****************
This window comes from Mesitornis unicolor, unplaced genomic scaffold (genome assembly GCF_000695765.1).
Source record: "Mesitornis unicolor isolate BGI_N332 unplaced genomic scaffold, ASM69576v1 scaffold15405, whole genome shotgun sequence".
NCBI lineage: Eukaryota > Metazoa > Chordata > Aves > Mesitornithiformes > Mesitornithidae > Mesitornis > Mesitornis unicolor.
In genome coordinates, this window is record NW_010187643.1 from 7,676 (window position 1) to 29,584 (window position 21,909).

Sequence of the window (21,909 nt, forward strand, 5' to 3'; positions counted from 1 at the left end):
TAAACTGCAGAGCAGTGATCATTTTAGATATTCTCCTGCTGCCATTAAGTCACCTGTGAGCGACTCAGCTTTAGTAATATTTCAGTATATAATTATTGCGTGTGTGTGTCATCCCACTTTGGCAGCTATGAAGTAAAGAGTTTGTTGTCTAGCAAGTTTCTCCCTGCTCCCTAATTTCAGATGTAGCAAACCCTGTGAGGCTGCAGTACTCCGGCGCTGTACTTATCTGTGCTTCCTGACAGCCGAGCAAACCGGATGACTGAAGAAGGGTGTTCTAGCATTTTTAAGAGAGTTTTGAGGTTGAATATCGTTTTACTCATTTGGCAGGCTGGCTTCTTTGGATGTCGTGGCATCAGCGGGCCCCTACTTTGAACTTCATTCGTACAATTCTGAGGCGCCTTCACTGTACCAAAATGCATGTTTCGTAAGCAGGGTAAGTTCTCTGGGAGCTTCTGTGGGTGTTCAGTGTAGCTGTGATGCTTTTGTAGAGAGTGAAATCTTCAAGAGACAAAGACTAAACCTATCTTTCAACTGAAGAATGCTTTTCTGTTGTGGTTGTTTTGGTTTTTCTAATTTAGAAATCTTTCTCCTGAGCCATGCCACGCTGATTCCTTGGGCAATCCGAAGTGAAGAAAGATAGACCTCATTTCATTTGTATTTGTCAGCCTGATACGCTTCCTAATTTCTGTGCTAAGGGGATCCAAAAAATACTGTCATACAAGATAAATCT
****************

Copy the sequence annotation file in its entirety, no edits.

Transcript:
This window comes from Mesitornis unicolor, unplaced genomic scaffold (genome assembly GCF_000695765.1).
Source record: "Mesitornis unicolor isolate BGI_N332 unplaced genomic scaffold, ASM69576v1 scaffold15405, whole genome shotgun sequence".
NCBI lineage: Eukaryota > Metazoa > Chordata > Aves > Mesitornithiformes > Mesitornithidae > Mesitornis > Mesitornis unicolor.
In genome coordinates, this window is record NW_010187643.1 from 7,676 (window position 1) to 29,584 (window position 21,909).

Sequence of the window (21,909 nt, forward strand, 5' to 3'; positions counted from 1 at the left end):
TAAACTGCAGAGCAGTGATCATTTTAGATATTCTCCTGCTGCCATTAAGTCACCTGTGAGCGACTCAGCTTTAGTAATATTTCAGTATATAATTATTGCGTGTGTGTGTCATCCCACTTTGGCAGCTATGAAGTAAAGAGTTTGTTGTCTAGCAAGTTTCTCCCTGCTCCCTAATTTCAGATGTAGCAAACCCTGTGAGGCTGCAGTACTCCGGCGCTGTACTTATCTGTGCTTCCTGACAGCCGAGCAAACCGGATGACTGAAGAAGGGTGTTCTAGCATTTTTAAGAGAGTTTTGAGGTTGAATATCGTTTTACTCATTTGGCAGGCTGGCTTCTTTGGATGTCGTGGCATCAGCGGGCCCCTACTTTGAACTTCATTCGTACAATTCTGAGGCGCCTTCACTGTACCAAAATGCATGTTTCGTAAGCAGGGTAAGTTCTCTGGGAGCTTCTGTGGGTGTTCAGTGTAGCTGTGATGCTTTTGTAGAGAGTGAAATCTTCAAGAGACAAAGACTAAACCTATCTTTCAACTGAAGAATGCTTTTCTGTTGTGGTTGTTTTGGTTTTTCTAATTTAGAAATCTTTCTCCTGAGCCATGCCACGCTGATTCCTTGGGCAATCCGAAGTGAAGAAAGATAGACCTCATTTCATTTGTATTTGTCAGCCTGATACGCTTCCTAATTTCTGTGCTAAGGGGATCCAAAAAATACTGTCATACAAGATAAATCT